3 Water Illnesses You Might Not Have Thought of Yet
I’m not sure if you saw last week’s “Healthy and Safe Swimming Week” campaign from the CDC , but it was awesome.
In an attempt to raise awareness about pool contamination, they made several clever infographics like this:
Aren’t these fantastic? They really get the important message across that it only takes ONE person to contaminate the water and potentially get many people sick.
The campaign further publicized the importance of regular public pool inspections and pool chemical safety as well. Useful information, and a slightly different thread from the current running topics of drowning prevention and general pool safety such as touch supervision and using US Coast Guard approved personal flotation devices, etc. All important stuff.
This campaign really got me thinking about some of the other aspects of water safety, like skin reactions and infections, and while I’m not sure I have a bunch of clever slogans at the ready, what I can do is put together a little more news you can use as you enjoy the water this summer.
First, I’m going to call out the “flesh eating bacteria” that gets some press each year, and with good reason.
This skin infection, although rare, can be quite serious and is due to invasion of the skin layers by a class of bacteria that live in sea water called Vibrio vulnificus. The most common point of entry is by eating raw or undercooked shellfish, particularly oysters, but the infection can also be transmitted when the bacteria invades the skin through a scratch, cut, or other interruption of that protective layer. People most at risk are those with a weakened immune system, but anyone with an open wound should either stay out of warm brackish or salt water or at least wash vigorously after swimming with soap and water. If the skin around the scratch or cut starts to look red and angry, medical attention should be sought right away. For this infection, treatment must be started early to decrease the chances of serious illness and possible loss of the affected extremity if the infection localizes to a limb. This type of bacteria tends to cause “necrosis” (25 cents) or devitalization of tissue and if that happens the skin must be removed before it gets further damaged. Prevention of this (albeit rare) infection is best: just being mindful of being in the sea water with an open wound and paying attention to careful wound hygiene and any skin changes around the cut or scratch that may develop are key.
Another water “illness” that deserves attention today is “Swimmer’s Itch,” or cercarial dermatitis.
Ever heard of it? Even after living on the Chesapeake Bay for almost 20 years I’ve only learned about this one relatively recently. Swimmer’s itch is a skin rash caused by a reaction to parasites that preferentially affect birds and other animals, not people. However, the parasite gets into the water via snails (either fresh, brackish or salt water) and when it comes into contact with people it can burrow into the skin and cause a red bumpy rash that can sting or itch. It’s important to know that this isn’t an infection per se, but rather simply an inflammatory reaction to the presence of a foreign invader in the skin. It is not contagious and cannot be spread from one person to another. Most of the time the rash will go away on its own, but sometimes using a cool cloth as a compress or adding some cortisone cream on top can minimize any symptoms. The only real complication with swimmer’s itch is the potential for a secondary bacterial skin infection due to the disruption in the skin barrier, which opens the doors for other germs to invade the skin layers and cause an infection. When this occurs the area around the rash starts to get more uniformly red and extend beyond the area of the rash. It’s always reasonable to have a clinician take a look if you’re not sure whether a rash is getting secondarily infected, as sometimes it can be tricky to determine. The best way to avoid swimmer’s itch is to avoid marshy areas or other bodies of water where snails are most commonly found, and always wash off right away after swimming.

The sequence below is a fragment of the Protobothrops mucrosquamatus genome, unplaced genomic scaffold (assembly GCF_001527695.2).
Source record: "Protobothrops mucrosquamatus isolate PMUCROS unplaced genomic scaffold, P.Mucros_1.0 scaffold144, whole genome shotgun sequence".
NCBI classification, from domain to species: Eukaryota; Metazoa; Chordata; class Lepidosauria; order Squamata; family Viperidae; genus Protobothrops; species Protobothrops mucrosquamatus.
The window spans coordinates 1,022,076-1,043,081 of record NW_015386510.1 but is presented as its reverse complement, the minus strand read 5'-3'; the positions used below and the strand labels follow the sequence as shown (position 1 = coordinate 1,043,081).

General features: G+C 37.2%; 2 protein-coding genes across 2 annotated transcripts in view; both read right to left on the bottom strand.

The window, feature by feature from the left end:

I wouldn’t be a girl from the Chesapeake Bay if I didn’t call out the painful rash from sea nettles.
More common further into the heat of summer when the salinity of the water rises, these clear/white jellyfish have tentacles that can wrap around the body and impart an irritating sting from body parts called nematocysts. If you get tangled in a tentacle the best thing to do is to get out of the water and slowly remove the tentacle by scarping it off with something like a credit card and washing the affected body part with the water. Use sea water and not fresh water, which can make the situation worse. Typically the pain goes away all on its own after about an hour but sometimes the redness can remain for a day or two. There are lots of folk remedies that many people swear by such as vinegar, baking soda, and meat tenderizer. These aren’t harmful and might be worth a try, but the symptoms associated with a sea nettle sting nearly always go away with time. Avoidance of swimming in nettle infested waters or wearing protective wet suits or even pantyhose are really the best ways to go when they are in high season.
A hearty round of thanks to the CDC for always challenging me to think. Good for them for having that effect on me and no doubt many others—their recent campaign started out with the reminder not to swim with diarrhea and turned into my own little review of a variety of water illnesses and issues that don’t get quite the prime time coverage that the others do. I hope it’s as helpful to you as it was to me. I’d love to hear about anyone’s recipe for a salve for stinging nettles as I’m sure to get exposed to some this year.
Happy Reaction-free Swimming!